Announcing Dell vStart: Ready-to-run virtual infrastructure

How would you describe your current or most recent experience in designing, building and acquiring the supporting virtual infrastructure (server, storage, networking, etc)?  The whole process should be a lot easier and faster.  We’ve been listening and couldn’t agree more – that’s exactly why we just launched Dell vStart – a new simpler, faster path to acquiring ready-to-run virtual infrastructure.

Designed as a complete, pre-sized virtual infrastructure solution, Dell vStart includes all of the server, storage, networking, and management extensions you need.   You simply pick the size (initial configurations support up to 100 and 200 virtual machines depending on workload needs).  Shipped straight from the factory as a single, pre-built, pre-cabled, pre-labeled, pre-tested rack, Dell vStart also includes the initial deployment services.  A Dell expert will get your vStart integrated into your environment ready to accept virtual machines.  This is pretty much plug and play.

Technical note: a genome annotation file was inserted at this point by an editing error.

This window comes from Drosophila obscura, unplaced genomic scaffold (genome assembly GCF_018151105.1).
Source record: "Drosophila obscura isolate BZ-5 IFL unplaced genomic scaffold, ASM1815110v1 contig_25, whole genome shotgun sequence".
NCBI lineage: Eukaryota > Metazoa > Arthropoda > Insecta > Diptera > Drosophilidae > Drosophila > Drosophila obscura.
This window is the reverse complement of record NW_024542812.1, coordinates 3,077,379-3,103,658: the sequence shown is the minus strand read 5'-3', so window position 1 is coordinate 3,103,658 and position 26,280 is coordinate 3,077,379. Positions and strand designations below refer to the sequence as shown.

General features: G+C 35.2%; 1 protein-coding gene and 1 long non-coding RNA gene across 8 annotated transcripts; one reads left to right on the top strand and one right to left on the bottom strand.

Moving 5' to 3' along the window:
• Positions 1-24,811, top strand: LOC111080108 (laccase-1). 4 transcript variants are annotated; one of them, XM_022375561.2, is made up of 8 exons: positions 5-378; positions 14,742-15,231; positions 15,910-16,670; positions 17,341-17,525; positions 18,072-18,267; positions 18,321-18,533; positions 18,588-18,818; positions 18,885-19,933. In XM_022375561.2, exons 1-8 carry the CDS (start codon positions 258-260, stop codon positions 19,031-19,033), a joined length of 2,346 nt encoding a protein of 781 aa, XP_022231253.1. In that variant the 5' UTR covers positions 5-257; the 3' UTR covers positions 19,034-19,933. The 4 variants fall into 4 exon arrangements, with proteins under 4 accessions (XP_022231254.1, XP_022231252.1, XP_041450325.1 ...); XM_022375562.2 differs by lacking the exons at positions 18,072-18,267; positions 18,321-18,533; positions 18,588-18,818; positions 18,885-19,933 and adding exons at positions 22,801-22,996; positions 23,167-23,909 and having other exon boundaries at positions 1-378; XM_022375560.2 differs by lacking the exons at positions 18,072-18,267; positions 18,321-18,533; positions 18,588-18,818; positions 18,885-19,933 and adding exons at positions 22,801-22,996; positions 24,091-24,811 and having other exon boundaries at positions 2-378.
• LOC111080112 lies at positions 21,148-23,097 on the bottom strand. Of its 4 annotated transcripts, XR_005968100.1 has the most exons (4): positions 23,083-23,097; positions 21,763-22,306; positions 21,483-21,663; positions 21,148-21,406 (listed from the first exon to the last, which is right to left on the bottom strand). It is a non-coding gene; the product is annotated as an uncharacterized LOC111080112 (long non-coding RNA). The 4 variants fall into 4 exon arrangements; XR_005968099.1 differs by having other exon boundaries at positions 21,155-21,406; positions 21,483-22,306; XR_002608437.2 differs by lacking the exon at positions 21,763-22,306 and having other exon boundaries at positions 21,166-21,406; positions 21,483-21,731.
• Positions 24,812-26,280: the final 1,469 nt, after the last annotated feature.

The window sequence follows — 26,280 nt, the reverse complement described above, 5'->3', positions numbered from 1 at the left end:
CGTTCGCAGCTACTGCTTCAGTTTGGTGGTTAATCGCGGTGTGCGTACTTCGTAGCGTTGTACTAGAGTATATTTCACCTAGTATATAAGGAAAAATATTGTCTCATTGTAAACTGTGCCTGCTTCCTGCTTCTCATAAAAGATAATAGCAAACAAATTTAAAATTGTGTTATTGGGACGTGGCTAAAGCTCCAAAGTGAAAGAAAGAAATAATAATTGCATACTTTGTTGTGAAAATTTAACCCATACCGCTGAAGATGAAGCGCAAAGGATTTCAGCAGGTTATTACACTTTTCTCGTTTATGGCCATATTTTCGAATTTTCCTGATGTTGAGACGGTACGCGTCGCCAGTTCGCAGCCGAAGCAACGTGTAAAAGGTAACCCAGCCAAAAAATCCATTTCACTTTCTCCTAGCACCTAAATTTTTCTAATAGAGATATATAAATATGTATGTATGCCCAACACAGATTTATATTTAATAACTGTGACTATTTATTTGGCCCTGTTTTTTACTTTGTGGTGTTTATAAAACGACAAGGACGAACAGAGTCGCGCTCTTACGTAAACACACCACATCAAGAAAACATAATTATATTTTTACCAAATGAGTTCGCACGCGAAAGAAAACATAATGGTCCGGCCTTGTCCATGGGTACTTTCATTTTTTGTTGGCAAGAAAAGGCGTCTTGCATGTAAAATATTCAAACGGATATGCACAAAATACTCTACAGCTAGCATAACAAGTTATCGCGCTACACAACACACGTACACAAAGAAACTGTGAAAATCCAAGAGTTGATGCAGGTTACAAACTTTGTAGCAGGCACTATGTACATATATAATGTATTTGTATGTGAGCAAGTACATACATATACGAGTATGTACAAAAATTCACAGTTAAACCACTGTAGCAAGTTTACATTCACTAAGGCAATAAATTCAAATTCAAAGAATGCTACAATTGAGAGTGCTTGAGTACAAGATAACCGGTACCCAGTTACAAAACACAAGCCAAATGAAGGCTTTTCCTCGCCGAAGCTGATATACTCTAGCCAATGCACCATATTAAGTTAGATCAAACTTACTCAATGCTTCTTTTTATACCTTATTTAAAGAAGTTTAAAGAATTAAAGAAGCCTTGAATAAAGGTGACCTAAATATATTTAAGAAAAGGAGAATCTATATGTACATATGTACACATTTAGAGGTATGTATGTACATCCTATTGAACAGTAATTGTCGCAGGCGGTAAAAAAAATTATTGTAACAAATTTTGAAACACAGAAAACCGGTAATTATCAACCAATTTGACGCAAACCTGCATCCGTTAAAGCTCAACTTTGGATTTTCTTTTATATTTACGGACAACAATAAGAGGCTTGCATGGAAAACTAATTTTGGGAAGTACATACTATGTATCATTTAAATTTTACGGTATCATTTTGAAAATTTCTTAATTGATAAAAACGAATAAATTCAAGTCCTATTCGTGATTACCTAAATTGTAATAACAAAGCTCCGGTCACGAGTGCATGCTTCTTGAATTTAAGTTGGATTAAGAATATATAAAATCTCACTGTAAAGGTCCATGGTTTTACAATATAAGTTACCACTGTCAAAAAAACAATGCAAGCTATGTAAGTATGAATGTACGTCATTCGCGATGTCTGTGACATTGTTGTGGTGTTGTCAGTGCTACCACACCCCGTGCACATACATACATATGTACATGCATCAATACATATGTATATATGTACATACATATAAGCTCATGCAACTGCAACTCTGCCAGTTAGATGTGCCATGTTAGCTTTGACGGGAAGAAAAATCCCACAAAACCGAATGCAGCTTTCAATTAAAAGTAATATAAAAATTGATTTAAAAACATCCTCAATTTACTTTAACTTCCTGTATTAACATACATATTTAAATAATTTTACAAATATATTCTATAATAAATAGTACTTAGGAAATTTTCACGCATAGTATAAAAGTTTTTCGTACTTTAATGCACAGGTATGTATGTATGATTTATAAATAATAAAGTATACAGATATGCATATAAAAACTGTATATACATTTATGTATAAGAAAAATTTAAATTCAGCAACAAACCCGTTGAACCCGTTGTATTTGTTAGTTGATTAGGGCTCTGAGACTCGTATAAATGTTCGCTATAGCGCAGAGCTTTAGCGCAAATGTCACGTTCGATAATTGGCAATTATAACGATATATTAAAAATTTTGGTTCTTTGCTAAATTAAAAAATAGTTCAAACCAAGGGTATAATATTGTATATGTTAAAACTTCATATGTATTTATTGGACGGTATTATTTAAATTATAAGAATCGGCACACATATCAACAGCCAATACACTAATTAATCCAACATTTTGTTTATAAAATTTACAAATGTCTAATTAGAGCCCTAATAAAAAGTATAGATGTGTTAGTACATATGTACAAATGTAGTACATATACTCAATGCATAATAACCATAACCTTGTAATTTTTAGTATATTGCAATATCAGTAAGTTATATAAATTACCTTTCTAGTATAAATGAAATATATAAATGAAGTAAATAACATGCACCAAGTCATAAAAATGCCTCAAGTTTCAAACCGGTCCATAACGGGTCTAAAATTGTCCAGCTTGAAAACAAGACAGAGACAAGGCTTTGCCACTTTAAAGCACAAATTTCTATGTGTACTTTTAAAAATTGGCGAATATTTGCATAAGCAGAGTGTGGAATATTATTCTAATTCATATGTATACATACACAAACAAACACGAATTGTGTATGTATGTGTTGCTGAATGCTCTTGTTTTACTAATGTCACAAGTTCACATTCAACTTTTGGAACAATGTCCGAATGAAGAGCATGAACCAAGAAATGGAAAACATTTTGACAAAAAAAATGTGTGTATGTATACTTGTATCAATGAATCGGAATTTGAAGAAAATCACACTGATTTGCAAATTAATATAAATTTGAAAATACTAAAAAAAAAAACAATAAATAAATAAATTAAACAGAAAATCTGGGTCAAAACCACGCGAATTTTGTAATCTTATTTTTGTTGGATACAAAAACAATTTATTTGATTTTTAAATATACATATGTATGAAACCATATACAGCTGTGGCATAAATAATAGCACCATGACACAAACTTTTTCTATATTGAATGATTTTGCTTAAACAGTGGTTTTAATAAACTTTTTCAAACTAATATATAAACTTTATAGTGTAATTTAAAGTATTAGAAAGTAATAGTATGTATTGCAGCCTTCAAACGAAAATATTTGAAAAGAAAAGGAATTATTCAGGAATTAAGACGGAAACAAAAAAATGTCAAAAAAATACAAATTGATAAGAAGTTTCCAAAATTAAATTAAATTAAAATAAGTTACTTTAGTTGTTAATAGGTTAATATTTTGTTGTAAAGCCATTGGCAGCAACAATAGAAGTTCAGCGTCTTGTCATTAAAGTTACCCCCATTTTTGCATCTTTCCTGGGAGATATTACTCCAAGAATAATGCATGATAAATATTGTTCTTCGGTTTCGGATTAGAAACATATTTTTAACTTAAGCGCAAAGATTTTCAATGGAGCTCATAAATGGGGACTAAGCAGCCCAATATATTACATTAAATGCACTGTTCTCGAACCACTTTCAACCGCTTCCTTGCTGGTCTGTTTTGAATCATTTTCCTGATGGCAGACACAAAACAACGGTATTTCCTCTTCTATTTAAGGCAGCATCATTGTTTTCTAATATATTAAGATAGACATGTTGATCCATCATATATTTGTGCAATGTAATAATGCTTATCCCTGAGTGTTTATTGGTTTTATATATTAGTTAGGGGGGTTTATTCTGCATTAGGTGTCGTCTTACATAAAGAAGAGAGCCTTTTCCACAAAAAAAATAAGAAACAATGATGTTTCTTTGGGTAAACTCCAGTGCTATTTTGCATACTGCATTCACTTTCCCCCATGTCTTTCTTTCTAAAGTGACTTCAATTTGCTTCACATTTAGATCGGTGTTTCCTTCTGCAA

Dell vStart does great job of giving you a new way to acquire infrastructure resources.  But if you want to manage both physical and virtual resource as a single pool, you might want to check out Dell Virtual Integrated System.  It’s the only solution that effectively addresses technology, as well as the people and processes that manage the technology.  It removes one of the greatest roadblocks to realizing and maximizing virtualization’s benefits – the mix of systems, hardware and software – and allows you to manage everything with the hypervisor of your choice. 

And as everything from Dell, these will work in your current environment – no rip & replace.  So whether you are working on your virtualization strategy or simply need instant virtualization, Dell has you covered.

Additional vStart information:

  • Dell vStart – the ready-to-run virtual infrastructure
  • Check out Richard Fichera of Forrester’s blog post on last week’s announcement. “Dells announcement represents another option for converged infrastructure from a mainstream vendor, and one that addresses one of the most common use cases for CI – the standing up of an infrastructure to support a shared VM runtime environment,” said Fichera.  


About the Author: Colin Fletcher